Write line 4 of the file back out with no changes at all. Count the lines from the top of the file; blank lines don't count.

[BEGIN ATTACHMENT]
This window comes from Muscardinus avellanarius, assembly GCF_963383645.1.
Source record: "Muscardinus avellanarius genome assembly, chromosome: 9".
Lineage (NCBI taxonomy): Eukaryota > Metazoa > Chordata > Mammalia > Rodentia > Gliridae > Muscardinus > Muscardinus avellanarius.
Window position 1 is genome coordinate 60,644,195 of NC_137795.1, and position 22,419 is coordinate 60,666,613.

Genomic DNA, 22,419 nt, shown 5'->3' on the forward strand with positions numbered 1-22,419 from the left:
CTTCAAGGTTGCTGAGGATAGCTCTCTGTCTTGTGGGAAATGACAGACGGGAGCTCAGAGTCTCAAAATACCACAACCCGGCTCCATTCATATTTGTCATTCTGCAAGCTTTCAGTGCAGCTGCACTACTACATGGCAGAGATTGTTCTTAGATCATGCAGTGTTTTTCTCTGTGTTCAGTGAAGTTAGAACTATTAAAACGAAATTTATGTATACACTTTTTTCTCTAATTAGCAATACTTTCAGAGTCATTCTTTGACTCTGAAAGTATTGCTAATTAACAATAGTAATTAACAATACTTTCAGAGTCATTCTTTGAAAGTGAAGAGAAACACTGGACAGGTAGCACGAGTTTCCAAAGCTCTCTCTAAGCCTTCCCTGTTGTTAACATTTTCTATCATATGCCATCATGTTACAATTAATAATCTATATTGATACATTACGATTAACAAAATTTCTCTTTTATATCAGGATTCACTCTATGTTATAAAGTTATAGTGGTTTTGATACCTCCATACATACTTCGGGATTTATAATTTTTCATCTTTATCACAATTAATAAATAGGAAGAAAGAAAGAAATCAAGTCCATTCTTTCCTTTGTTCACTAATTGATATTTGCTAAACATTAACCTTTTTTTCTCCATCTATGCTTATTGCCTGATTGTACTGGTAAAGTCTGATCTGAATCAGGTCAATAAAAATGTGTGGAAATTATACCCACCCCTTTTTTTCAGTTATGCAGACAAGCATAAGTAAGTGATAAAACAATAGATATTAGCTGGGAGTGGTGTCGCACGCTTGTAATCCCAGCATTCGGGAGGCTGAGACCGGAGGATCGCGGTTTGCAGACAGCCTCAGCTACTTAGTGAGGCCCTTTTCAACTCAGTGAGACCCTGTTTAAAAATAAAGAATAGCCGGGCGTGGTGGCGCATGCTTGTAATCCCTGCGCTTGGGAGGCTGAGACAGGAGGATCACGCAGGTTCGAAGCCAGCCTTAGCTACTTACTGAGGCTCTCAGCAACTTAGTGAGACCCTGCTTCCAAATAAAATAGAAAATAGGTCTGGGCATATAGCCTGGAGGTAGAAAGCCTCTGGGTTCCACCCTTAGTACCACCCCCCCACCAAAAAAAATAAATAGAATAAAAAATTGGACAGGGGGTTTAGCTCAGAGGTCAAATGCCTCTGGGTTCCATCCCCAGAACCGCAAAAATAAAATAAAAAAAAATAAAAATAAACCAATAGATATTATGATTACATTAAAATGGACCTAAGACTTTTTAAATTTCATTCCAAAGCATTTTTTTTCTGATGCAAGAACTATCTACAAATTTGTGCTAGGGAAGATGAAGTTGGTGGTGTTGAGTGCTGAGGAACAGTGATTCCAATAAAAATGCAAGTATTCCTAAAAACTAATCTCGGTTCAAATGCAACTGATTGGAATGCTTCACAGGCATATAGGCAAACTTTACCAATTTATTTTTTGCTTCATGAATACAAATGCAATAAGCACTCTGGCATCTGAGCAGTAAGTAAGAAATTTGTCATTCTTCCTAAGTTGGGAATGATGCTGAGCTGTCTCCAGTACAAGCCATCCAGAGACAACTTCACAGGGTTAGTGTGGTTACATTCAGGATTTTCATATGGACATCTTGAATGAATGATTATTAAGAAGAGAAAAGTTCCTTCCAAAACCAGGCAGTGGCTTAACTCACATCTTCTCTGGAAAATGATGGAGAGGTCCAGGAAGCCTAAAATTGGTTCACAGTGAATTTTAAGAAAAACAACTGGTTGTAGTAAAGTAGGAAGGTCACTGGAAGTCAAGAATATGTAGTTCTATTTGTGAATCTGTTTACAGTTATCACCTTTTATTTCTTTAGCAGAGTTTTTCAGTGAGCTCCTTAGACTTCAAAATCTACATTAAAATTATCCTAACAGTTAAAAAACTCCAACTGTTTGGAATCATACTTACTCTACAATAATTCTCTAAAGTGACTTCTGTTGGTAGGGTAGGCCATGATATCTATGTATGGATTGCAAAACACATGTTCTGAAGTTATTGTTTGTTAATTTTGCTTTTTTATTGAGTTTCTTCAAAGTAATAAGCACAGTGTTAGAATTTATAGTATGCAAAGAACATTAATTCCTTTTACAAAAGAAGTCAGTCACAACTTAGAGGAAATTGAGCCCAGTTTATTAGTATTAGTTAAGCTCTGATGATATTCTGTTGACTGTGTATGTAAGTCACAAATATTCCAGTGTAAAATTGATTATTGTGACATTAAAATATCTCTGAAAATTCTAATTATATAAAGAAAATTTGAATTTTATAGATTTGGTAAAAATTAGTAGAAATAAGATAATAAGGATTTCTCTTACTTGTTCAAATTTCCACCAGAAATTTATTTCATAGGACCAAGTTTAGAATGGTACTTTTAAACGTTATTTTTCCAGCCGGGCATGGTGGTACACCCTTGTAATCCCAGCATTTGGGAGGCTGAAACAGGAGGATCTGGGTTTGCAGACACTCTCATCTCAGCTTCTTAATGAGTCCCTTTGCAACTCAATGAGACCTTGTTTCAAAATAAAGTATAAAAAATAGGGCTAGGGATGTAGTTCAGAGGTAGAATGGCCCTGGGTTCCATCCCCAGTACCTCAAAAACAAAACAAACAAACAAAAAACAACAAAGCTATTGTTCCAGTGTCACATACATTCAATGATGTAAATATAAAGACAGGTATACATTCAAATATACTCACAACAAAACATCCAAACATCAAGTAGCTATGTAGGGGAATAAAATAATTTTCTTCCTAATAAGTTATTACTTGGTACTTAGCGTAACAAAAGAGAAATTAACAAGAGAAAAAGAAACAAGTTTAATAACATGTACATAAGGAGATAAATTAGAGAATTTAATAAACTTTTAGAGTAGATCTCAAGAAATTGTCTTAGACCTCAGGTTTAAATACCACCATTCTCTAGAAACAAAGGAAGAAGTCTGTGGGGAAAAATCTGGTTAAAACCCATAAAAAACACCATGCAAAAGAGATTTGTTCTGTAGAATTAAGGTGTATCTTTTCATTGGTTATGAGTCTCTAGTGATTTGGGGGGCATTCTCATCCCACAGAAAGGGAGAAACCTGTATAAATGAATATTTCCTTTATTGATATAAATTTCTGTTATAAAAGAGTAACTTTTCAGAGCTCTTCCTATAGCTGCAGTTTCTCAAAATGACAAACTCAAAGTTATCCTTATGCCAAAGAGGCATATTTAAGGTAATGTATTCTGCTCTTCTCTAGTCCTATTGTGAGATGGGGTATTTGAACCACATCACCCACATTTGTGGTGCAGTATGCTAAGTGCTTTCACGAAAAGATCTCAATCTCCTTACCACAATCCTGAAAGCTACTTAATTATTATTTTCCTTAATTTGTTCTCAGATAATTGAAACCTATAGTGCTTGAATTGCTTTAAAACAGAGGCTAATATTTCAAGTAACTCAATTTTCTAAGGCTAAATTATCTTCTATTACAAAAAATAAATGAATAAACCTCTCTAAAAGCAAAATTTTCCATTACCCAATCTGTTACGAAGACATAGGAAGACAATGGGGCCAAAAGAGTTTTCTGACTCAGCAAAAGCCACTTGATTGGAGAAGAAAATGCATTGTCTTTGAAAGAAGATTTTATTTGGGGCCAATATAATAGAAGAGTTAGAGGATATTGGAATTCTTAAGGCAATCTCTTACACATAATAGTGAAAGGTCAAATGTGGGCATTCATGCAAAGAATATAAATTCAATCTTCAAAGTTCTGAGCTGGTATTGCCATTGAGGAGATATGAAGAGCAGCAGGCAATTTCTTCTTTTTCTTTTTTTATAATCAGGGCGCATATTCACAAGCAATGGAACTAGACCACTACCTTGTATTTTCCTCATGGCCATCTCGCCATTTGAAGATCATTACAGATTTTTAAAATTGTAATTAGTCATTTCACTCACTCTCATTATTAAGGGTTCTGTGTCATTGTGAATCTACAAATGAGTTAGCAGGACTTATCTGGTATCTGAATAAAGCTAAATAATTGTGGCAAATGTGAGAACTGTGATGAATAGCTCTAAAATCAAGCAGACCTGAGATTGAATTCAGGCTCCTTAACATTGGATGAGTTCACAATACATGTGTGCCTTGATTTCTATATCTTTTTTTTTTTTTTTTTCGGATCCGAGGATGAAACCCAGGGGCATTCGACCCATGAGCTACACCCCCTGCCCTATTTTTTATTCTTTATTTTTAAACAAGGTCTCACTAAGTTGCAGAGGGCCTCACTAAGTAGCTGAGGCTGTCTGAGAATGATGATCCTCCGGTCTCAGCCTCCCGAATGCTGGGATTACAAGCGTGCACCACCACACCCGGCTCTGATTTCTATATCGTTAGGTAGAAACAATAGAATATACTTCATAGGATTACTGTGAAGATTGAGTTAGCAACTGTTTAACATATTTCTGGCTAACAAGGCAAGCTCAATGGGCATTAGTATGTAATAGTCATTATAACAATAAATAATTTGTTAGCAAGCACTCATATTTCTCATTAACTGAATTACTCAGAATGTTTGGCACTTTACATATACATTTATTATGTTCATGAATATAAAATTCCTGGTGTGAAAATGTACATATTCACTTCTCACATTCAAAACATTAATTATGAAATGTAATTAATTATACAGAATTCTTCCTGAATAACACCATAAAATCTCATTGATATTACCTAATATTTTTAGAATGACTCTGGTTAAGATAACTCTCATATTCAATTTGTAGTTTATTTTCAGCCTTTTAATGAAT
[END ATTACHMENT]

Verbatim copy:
Window position 1 is genome coordinate 60,644,195 of NC_137795.1, and position 22,419 is coordinate 60,666,613.